There has been a lot of exciting news for exoplanet enthusiasts already this year. My Friday Links posts (here and here and here) have included some of my favorite new discoveries. But when i saw a post at Well-Bred Insolence about some research he had done about Alpha Centauri, I knew I had to highlight it as something special.
If you are new to my blog, you may have missed some of my earlier posts. I don’t expect you to go back through the archives of RFC and read everything, but if you are a romantic space fan like me you will probably enjoy my post that explains the name of my blog. SPOILER ALERT: the blog name has to do with the idea that humans may someday settle undiscovered worlds in the Alpha Centauri system and I picked the banner image because I imagine it as the view from the surface of a small moon near Alpha Centauri A – although perhaps the red shining of Proxima Centauri is a bit too bright. Or is it? Well, that’s kind of the point of Duncan’s research.
Duncan (a postdoctoral fellow at the University of Edinburgh) ran some climate models for a theoretical planet orbiting Alpha Centauri B, taking into account the changing affects of Alpha Centauri A’s sunlight over the 70 years that the two stars orbit each other. He found that the habitable surface area of such a planet could change by several percent (and probably more) on a 70 year cycle. The open question is how much would the gravity of Alpha Centauri A or even the tiny amount of sunlight from Proxima Centauri – more than 1/8th of a light year away – also affect the planet’s climate.
These are very relevant questions given the context of recent discoveries such as a planet in the habitable zone of the triple star system GJ 667. There was also a recent study presented at the AAS meeting about the effects of tidal heating on a planet’s habitability. With all of these factors in play, the typical diagram of a shaded donut showing a star’s habitable zone may soon become an outdated model. It’s so simplistic as to be misleading.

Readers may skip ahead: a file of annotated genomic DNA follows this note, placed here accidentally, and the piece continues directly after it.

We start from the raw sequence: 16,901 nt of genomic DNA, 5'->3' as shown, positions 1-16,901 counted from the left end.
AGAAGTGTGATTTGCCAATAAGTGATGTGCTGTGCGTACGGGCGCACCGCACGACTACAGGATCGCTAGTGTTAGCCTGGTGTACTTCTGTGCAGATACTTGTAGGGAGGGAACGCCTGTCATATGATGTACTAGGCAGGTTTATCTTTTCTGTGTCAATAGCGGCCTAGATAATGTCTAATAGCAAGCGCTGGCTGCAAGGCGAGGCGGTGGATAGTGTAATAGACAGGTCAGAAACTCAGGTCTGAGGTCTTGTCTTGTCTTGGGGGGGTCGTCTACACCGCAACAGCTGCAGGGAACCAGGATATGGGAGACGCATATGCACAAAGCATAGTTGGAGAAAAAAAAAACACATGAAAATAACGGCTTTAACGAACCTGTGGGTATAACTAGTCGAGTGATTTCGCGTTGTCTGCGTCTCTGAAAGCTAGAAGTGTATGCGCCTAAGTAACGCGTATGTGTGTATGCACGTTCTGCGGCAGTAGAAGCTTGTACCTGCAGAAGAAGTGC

This is an exciting time to be in the related fields of astronomy, planetary science, astrobiology, and climate research. Every time I read about these kinds of unanswered questions, I want to go get a PhD in astronomy and study stars and planets. It’s questions like this that make it obvious to me how asking questions about what’s “out there” can help us solve problems down here. Exoplanet research can help develop our climate models to better understand global warming and climate change here at home.
Even more than the practicality of it all, I love the fantasy. Duncan’s speculation about Alphan birds migrating every 35 or 70 years made me think of this artwork by Dan Durda. I would love to explore the jungles of some alien world like an interstellar Indiana Jones or David Attenborough.
I just had a thought. Using humans flying the moon to inspire kids to study STEM is so last century. What we need to be doing is putting cutting edge and up to date information about the study of alien worlds into all of our science curriculum. This is the kind of thing that can excite and inspire just as much as human spaceflight. Who wouldn’t want to be the first biologist of Alphan ecosystems? Count me in.